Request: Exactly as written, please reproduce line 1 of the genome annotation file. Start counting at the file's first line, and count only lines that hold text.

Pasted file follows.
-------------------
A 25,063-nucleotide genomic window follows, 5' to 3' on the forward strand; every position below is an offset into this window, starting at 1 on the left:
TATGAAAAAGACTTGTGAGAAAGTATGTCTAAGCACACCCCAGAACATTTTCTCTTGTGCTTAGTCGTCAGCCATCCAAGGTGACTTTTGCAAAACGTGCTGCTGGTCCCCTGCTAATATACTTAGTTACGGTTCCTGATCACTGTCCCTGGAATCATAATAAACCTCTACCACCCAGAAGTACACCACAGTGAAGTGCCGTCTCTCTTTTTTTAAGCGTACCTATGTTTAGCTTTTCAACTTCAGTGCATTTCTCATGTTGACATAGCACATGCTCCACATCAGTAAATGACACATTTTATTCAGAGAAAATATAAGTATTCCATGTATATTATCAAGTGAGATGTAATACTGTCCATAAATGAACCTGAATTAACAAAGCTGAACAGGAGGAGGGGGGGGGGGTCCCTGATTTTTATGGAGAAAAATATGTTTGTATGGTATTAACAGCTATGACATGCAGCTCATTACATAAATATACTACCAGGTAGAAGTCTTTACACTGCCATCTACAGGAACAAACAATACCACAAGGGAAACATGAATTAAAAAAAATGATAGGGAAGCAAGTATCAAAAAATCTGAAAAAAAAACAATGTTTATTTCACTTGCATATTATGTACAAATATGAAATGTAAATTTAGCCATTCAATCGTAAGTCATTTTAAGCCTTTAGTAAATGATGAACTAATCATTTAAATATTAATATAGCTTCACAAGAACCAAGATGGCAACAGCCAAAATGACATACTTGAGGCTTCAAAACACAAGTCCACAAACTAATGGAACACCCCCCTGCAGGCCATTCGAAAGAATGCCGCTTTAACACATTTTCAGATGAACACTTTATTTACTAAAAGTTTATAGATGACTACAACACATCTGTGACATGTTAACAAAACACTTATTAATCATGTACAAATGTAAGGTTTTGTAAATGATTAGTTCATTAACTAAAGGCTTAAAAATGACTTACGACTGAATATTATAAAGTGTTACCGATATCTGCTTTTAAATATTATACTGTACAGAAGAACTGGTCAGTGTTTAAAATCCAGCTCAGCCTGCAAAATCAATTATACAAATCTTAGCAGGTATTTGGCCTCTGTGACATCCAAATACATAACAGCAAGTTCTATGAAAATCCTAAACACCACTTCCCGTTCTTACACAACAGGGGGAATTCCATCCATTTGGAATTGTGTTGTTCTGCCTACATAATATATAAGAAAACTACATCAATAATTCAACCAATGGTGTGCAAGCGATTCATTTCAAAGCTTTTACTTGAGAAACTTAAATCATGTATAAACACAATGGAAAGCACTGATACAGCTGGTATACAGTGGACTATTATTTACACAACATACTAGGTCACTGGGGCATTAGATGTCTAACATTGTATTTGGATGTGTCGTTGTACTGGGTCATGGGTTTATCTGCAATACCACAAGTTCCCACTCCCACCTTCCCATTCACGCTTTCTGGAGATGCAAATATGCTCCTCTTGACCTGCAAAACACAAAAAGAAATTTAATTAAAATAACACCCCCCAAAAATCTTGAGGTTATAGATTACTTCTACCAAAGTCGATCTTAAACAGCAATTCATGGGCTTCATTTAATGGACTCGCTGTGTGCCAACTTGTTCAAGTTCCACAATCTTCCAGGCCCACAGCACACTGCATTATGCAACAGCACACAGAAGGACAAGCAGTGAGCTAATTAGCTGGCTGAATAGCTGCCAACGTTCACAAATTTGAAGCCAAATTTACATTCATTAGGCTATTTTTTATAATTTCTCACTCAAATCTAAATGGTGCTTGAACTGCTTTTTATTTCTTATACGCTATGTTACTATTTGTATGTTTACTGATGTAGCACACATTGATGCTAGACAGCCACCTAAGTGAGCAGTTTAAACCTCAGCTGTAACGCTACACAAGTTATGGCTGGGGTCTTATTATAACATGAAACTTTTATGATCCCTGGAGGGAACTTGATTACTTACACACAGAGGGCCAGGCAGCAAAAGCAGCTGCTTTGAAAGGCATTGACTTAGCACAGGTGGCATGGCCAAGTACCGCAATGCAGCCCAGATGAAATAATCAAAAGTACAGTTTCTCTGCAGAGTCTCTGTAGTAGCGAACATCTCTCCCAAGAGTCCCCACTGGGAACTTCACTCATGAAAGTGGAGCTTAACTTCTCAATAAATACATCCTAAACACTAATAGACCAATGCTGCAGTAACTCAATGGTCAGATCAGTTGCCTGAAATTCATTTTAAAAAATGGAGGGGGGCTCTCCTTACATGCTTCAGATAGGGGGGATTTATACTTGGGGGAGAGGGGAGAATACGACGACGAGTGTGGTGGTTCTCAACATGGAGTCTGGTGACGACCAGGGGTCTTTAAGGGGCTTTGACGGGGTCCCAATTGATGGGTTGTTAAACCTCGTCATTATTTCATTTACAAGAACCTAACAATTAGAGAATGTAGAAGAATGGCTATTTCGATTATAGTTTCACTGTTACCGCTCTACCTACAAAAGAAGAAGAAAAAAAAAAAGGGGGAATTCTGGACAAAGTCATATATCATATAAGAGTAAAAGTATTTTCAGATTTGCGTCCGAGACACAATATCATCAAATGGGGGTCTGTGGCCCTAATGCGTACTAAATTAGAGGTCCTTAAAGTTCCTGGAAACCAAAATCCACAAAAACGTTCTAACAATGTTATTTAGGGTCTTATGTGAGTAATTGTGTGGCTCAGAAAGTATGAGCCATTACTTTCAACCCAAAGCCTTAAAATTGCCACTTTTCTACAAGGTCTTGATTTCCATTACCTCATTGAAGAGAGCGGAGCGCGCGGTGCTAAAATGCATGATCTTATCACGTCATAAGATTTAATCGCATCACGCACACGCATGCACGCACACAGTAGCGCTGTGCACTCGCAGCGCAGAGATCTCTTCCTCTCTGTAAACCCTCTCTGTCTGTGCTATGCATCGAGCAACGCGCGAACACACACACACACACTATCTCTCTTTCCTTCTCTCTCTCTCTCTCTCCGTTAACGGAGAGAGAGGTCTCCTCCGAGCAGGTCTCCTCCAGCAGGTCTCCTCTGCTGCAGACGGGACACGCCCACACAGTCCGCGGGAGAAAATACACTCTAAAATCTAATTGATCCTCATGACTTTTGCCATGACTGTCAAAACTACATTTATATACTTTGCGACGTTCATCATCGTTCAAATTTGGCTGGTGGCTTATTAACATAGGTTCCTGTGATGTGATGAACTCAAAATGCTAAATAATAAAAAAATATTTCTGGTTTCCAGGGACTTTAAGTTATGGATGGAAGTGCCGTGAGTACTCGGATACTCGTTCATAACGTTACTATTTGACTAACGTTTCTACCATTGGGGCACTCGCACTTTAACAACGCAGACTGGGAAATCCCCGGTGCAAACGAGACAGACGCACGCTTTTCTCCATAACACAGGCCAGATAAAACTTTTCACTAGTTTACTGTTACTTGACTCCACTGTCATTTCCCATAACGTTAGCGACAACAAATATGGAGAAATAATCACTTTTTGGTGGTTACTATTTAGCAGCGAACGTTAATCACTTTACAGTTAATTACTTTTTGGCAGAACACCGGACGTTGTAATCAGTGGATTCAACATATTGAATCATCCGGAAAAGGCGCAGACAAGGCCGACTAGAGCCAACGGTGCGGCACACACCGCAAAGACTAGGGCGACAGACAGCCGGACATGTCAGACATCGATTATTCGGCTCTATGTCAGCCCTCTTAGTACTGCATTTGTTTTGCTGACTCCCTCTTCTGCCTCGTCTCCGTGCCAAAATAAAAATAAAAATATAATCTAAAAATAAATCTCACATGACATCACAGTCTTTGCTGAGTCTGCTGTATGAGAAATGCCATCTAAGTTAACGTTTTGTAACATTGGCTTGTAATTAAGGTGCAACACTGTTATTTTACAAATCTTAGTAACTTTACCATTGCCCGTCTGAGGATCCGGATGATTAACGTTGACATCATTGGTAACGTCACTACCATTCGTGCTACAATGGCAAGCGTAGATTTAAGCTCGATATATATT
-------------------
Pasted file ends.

A 25,063-nucleotide genomic window follows, 5' to 3' on the forward strand; every position below is an offset into this window, starting at 1 on the left: